Date of this Version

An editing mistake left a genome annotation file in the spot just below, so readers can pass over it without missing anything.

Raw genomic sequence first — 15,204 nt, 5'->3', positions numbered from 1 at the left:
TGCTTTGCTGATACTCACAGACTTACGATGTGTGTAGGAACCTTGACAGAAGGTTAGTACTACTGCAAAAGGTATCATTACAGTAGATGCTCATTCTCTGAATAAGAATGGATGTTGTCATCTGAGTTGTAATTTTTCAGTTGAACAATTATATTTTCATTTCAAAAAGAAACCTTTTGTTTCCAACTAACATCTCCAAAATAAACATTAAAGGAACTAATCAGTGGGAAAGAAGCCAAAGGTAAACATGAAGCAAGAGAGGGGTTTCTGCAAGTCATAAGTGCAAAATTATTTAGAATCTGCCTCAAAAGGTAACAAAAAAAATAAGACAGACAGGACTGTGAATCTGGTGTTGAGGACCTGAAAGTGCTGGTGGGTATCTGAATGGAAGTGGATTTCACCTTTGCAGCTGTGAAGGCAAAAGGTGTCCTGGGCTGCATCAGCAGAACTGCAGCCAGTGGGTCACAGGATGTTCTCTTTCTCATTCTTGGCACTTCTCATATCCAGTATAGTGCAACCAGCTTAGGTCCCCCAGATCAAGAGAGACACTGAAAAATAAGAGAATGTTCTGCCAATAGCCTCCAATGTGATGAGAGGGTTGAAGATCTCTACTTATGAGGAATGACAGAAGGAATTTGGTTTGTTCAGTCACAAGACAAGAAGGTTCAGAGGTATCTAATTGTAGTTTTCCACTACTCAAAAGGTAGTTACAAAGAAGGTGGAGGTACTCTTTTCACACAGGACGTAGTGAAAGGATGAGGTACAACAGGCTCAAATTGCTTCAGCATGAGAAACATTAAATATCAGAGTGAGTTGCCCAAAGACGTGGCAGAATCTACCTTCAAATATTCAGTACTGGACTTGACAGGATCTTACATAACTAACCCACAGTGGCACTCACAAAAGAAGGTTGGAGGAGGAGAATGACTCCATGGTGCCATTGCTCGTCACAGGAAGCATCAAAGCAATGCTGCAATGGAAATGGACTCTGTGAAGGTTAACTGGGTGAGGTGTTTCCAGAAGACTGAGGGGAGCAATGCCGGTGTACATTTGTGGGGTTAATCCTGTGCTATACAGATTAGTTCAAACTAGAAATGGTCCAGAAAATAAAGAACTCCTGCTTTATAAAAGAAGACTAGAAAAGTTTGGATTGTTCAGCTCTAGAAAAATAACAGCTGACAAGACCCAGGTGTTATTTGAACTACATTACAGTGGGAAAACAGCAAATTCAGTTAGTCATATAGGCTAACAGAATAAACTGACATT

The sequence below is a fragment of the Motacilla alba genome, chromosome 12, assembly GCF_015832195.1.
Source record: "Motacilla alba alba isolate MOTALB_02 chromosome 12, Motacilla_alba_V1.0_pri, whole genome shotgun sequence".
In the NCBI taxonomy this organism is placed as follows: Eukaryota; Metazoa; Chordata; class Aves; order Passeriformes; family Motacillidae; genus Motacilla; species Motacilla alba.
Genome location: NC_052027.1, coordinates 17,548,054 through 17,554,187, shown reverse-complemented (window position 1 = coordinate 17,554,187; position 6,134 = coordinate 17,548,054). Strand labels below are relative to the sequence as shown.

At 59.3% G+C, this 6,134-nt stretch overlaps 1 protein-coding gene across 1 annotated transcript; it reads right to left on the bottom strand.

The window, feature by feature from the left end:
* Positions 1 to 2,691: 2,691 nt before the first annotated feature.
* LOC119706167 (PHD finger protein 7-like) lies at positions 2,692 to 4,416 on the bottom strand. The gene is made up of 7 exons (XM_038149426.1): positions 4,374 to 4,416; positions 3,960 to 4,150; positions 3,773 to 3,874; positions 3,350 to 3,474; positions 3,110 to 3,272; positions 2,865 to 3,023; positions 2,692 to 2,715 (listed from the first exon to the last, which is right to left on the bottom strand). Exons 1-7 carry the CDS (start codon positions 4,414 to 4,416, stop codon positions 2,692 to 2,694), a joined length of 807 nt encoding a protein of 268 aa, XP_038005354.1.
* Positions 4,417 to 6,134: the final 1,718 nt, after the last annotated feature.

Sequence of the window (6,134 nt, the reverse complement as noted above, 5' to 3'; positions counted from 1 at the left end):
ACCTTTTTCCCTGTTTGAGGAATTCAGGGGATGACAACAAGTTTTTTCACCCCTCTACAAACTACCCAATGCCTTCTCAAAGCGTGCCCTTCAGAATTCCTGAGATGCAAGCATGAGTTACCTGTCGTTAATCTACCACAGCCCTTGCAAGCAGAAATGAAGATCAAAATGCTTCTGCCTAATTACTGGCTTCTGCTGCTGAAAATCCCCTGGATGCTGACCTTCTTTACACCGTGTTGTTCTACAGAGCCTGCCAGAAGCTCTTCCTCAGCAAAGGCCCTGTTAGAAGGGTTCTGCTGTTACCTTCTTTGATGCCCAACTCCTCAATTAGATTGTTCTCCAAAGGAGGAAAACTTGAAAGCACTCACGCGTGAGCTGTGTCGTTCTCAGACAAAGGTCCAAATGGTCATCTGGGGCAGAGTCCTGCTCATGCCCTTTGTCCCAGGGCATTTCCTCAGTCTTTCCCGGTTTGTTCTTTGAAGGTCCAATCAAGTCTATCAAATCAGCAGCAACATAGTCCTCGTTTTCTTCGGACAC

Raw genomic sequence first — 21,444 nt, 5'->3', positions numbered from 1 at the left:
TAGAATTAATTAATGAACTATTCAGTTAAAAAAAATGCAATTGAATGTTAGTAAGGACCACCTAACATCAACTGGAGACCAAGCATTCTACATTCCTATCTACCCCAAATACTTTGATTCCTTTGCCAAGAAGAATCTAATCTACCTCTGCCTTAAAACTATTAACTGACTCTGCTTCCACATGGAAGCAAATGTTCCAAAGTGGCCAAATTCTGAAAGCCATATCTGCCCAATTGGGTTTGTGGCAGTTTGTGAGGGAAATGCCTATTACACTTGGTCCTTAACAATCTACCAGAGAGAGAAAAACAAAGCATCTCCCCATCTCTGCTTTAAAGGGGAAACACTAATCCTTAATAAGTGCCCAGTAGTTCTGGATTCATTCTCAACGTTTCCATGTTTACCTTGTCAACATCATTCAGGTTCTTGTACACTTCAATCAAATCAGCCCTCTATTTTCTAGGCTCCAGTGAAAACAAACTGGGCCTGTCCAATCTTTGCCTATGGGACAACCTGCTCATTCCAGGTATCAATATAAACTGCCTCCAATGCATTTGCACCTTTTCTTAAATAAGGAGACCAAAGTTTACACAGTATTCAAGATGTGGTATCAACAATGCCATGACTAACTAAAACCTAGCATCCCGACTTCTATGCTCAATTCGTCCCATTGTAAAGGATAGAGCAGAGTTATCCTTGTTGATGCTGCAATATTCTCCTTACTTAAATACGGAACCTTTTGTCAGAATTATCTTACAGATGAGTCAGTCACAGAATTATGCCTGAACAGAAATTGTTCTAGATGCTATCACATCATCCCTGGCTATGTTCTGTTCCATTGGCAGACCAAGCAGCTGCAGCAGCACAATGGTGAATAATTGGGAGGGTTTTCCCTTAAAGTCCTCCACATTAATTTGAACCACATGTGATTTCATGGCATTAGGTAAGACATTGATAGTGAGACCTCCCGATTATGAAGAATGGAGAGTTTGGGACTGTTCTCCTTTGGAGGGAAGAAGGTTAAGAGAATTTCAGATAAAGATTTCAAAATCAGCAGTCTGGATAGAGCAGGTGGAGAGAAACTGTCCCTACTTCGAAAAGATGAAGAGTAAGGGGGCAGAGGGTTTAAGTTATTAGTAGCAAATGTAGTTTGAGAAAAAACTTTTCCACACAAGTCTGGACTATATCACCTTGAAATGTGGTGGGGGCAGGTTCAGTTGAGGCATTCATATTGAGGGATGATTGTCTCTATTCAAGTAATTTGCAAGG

In vertebrates, including humans, individuals harbor gut microbial communities whose species composition and relative proportions of dominant microbial groups are tremendously varied. Although external and stochastic factors clearly contribute to the individuality of the microbiota, the fundamental principles dictating how environmental factors and host genetic factors combine to shape this complex ecosystem are largely unknown and require systematic study. Here we examined factors that affect microbiota composition in a large (n = 645) mouse advanced intercross line originating from a cross between C57BL/6J and an ICR-derived outbred line (HR). Quantitative pyrosequencing of the microbiota defined a core measurable microbiota (CMM) of 64 conserved taxonomic groups that varied quantitatively across most animals in the population. Although some of this variation can be explained by litter and cohort effects, individual host genotype had a measurable contribution. Testing of the CMM abundances for cosegregation with 530 fully informative SNP markers identified 18 host quantitative trait loci (QTL) that show significant or suggestive genomewide linkage with relative abundances of specific microbial taxa. These QTL affect microbiota composition in three ways; some loci control individual microbial species, some control groups of related taxa, and some have putative pleiotropic effects on groups of distantly related organisms. These data provide clear evidence for the importance of host genetic control in shaping individual microbiome diversity in mammals, a key step toward understanding the factors that govern the assemblages of gut microbiota associated with complex diseases.